Thirty years ago, 1 in 20 babies was born by a Caesarian section. Today almost one in four are. In spite of the increase in this type of childbirth, there are very few books on the subject, and most childbirth classes barely touch upon it. For some women, a C-section is the only safe way to give birth. But in recent years, it has become a way to have a baby on a timetable, and elective C-sections are becoming more and more common. Unfortunately, the risks can outweigh the benefits, and the subject of elective Caesarians is becoming more and more contentious among obstetricians, politicians and feminists.
While the percentage of elective C-sections is still small; 1.86 of all total deliveries in 2001, there is much debate about the ethics involved in allowing women to choose what is sometimes a risky surgery. Some bioethicists argue that a woman who would choose a procedure that is more dangerous to both her health and the health of her baby in the interest of control needs to reassess her priorities. Others insist that there is no evidence that a caesarian birth is more risky that a vaginal one. Some believe there is evidence that the risk to baby and mother is greater in a vaginal birth, consequently some OB/Gyn’s argue that mothers should be allowed to make an informed decision about the birth of their babies.
Regardless of the motivation for this type of birth, C-Sections are here to stay. For most women who have them, they are the safest way for them to give birth to their babies. And the reality is, information about Caesarian is difficult to come by. For all the commonality of the surgery, reference materials that are truly helpful to women faced with it are few and far between. In her latest book, “What If I Have a C-Section” author and USA Today medical reporter Rita Ruben lays out the various scenarios women may face when giving birth to their children, and how to cope with C-Section as an option.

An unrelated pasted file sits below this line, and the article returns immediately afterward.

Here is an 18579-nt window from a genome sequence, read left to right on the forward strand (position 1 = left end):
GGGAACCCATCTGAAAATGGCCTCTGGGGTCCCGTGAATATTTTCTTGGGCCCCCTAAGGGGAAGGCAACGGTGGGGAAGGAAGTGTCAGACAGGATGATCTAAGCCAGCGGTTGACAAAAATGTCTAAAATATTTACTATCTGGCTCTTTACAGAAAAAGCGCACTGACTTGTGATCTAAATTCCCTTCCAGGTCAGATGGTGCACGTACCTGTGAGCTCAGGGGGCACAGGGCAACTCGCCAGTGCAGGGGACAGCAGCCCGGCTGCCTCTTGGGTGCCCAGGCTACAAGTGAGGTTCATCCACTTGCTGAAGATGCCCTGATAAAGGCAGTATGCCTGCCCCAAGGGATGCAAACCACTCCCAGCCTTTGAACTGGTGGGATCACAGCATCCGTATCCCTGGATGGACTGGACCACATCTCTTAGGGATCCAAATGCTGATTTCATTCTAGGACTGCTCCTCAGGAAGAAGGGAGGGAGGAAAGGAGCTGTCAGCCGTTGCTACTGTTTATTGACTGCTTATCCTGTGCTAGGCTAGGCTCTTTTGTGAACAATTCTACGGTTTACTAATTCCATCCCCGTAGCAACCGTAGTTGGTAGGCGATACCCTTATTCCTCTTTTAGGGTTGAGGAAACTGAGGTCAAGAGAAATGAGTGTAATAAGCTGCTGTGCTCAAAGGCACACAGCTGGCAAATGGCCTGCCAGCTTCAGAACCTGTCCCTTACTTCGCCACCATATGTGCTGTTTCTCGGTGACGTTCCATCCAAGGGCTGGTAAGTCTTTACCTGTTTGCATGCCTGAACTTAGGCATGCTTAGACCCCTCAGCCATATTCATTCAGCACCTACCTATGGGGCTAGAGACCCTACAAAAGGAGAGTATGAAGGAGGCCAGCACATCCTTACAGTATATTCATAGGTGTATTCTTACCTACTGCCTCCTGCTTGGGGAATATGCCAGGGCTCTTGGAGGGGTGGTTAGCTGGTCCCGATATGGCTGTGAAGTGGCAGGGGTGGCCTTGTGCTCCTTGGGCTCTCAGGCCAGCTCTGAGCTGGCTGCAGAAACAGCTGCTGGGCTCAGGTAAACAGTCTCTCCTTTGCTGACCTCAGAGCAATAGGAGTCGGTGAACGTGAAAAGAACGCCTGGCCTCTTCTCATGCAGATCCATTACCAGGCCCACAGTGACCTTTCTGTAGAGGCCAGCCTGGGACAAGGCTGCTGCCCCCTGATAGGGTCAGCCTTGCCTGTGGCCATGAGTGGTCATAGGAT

Rubin’s empathetic and informative approach provides a compilation of real-life stories, medical data and doctor input to provide an invaluable resource for both first-time mothers and those who have already undergone a C-section in the past. “What If I Have a C-Section” illustrates how to cope with the unexpected, when to make the decision to have surgery, recovery, breastfeeding and VBAC (vaginal birth after caesarian). In simple, easy to understand language, Rubin touches on all the most worrisome aspects of caesarian birth in an honest and reassuring tone sure to be of comfort to pregnant women who want to be informed of their options. Touted by specialists as “excellent,” “clinically accurate,” and “highly informative,” this book is an excellent resource for pregnant women, and the people who love them.
Author Rita Rubin is a prizewinning health journalist at USA Today. Rubin has a great deal of experience writing for both medical and lay publications. She lives in Bethesda, Maryland with her husband and two daughters.
“What If I Have a C-Section” is available in bookstores nationwide.